County Executives earn 20 times more than clinical officers and company executives often take home 100 times more than their employees.

So what is being done to redress this horrible injustice? The country is awash with microfinance organisations but there is not a shred of evidence to prove that microfinance has helped to reduce poverty.

In fact microfinance often increases personal debt burdens even in countries like Bangladesh where they are lauded.

The various Uwezo funds for youth and women have just been cash cows for well-connected individuals that teach young people to be dishonest and unaccountable.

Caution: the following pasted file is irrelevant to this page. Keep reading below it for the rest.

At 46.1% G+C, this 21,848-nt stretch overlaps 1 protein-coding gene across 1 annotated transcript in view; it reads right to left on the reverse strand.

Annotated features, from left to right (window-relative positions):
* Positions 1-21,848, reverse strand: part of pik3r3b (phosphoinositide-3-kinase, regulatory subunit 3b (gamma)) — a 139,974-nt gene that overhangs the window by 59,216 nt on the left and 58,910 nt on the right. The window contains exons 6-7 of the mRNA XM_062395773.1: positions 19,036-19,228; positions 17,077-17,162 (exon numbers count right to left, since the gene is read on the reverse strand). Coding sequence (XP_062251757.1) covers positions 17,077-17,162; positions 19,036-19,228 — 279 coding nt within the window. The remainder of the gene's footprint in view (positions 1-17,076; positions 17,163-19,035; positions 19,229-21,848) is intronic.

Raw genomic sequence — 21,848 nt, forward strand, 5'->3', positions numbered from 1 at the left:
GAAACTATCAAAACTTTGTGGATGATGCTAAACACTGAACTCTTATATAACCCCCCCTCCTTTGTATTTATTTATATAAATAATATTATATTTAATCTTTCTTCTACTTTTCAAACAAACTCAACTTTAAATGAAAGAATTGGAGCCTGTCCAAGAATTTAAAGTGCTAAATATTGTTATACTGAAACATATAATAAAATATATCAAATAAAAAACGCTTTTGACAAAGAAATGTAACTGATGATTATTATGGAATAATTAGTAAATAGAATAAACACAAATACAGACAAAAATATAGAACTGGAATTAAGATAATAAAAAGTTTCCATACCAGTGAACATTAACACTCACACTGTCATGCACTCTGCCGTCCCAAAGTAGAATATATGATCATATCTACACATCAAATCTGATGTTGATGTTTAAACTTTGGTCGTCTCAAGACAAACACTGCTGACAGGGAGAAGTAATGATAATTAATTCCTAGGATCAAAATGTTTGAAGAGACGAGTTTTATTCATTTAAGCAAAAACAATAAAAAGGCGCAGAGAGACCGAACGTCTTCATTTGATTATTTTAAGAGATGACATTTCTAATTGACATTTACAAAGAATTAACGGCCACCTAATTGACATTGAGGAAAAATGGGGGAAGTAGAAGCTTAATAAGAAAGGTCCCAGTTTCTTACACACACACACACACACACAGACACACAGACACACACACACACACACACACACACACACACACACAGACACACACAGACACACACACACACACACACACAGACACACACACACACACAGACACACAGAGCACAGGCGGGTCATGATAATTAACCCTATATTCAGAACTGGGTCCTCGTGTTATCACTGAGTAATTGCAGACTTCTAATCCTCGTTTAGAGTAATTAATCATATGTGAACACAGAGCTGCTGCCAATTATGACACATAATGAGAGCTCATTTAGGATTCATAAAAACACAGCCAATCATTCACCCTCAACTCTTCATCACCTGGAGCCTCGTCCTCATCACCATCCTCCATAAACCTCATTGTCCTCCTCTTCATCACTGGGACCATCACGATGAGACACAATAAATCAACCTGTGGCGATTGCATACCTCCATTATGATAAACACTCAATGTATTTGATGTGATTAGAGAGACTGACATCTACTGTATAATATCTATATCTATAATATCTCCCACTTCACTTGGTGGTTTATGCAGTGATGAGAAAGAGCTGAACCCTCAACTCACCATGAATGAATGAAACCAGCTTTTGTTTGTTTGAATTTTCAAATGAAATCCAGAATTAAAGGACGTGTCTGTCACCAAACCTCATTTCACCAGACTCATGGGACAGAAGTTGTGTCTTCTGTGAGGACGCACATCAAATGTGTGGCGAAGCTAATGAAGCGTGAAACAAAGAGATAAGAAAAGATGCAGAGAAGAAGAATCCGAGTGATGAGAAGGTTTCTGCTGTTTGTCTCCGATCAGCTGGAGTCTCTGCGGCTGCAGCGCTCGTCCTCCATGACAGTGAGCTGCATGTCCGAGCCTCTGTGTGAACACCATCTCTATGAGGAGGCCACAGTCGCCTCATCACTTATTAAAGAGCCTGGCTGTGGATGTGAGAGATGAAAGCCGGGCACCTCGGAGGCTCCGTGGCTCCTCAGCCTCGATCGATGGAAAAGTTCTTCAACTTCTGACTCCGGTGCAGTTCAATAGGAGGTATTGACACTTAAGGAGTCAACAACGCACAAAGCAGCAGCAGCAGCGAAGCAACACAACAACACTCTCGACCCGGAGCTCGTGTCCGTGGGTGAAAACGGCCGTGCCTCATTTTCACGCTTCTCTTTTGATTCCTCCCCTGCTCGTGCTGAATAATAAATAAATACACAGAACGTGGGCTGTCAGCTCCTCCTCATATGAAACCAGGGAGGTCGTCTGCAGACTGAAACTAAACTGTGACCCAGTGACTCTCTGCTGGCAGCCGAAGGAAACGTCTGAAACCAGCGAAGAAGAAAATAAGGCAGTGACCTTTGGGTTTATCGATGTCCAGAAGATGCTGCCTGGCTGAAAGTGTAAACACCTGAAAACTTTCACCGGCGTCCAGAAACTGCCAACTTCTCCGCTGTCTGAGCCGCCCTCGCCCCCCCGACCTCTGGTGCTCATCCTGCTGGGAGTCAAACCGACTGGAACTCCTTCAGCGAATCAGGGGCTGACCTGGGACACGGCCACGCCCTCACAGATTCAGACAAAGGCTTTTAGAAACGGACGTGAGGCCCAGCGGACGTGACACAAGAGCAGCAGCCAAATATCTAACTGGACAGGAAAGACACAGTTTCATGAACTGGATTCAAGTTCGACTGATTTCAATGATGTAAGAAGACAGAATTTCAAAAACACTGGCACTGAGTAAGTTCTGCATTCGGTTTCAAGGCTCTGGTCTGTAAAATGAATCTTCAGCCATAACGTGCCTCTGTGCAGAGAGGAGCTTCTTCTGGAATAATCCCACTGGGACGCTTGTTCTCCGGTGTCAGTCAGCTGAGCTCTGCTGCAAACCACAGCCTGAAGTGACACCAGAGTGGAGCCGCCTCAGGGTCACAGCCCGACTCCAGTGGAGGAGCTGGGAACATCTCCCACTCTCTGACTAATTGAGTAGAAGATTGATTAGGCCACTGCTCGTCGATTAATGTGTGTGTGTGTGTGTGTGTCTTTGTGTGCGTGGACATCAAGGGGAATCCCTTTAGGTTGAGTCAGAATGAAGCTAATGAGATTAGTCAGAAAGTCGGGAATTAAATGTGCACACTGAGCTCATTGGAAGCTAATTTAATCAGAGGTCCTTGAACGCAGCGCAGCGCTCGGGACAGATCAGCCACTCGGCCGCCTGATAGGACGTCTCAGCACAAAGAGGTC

Well-managed cash transfer programmes provide a much better stimulus to local economies. Jaindi Kisero recently wrote about the impact that such a programme made in one community in Nyanza.


The provision of a monthly stipend to senior citizens and the disabled is a positive move but needs to expand and the amount to be increased.

But the disparity in wages is what needs urgent attention. One proposal would be to increase the minimum wage.

Currently, the average wage in Kenya is K144 per month. The median wage is K80. Now what if we were to regulate that 50 per cent of the median wage would be the minimum wage? Then every worker would be guaranteed Sh40,000 per month.

This would not only be just but would circulate more money and stimulate local economies. It would also reduce the crime rate and provide jobs other than security. Many may argue that the country can’t afford it, but can we afford to continue in such an unequal society?

Fr Dolan is a Catholic priest based in Mombasa. [email protected] @GabrielDolan1

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